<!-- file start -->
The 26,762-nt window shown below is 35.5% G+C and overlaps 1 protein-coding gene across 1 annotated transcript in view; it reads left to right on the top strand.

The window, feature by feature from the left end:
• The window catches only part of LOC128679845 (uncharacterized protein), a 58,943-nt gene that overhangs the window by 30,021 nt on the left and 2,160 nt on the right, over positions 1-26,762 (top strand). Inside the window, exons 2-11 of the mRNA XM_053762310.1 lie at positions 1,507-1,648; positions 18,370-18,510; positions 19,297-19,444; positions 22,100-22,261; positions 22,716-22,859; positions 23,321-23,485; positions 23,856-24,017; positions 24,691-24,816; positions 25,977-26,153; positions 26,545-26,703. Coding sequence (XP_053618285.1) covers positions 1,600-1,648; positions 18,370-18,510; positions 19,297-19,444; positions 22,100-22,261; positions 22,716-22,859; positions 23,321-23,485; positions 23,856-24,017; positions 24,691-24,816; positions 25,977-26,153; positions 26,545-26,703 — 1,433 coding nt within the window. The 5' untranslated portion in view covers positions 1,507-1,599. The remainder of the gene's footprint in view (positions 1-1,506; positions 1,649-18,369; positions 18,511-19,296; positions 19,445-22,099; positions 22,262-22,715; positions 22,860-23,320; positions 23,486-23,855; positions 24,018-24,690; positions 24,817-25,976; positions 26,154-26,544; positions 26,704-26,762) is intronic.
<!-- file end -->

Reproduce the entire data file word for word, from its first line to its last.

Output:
The 26,762-nt window shown below is 35.5% G+C and overlaps 1 protein-coding gene across 1 annotated transcript in view; it reads left to right on the top strand.

The window, feature by feature from the left end:
• The window catches only part of LOC128679845 (uncharacterized protein), a 58,943-nt gene that overhangs the window by 30,021 nt on the left and 2,160 nt on the right, over positions 1-26,762 (top strand). Inside the window, exons 2-11 of the mRNA XM_053762310.1 lie at positions 1,507-1,648; positions 18,370-18,510; positions 19,297-19,444; positions 22,100-22,261; positions 22,716-22,859; positions 23,321-23,485; positions 23,856-24,017; positions 24,691-24,816; positions 25,977-26,153; positions 26,545-26,703. Coding sequence (XP_053618285.1) covers positions 1,600-1,648; positions 18,370-18,510; positions 19,297-19,444; positions 22,100-22,261; positions 22,716-22,859; positions 23,321-23,485; positions 23,856-24,017; positions 24,691-24,816; positions 25,977-26,153; positions 26,545-26,703 — 1,433 coding nt within the window. The 5' untranslated portion in view covers positions 1,507-1,599. The remainder of the gene's footprint in view (positions 1-1,506; positions 1,649-18,369; positions 18,511-19,296; positions 19,445-22,099; positions 22,262-22,715; positions 22,860-23,320; positions 23,486-23,855; positions 24,018-24,690; positions 24,817-25,976; positions 26,154-26,544; positions 26,704-26,762) is intronic.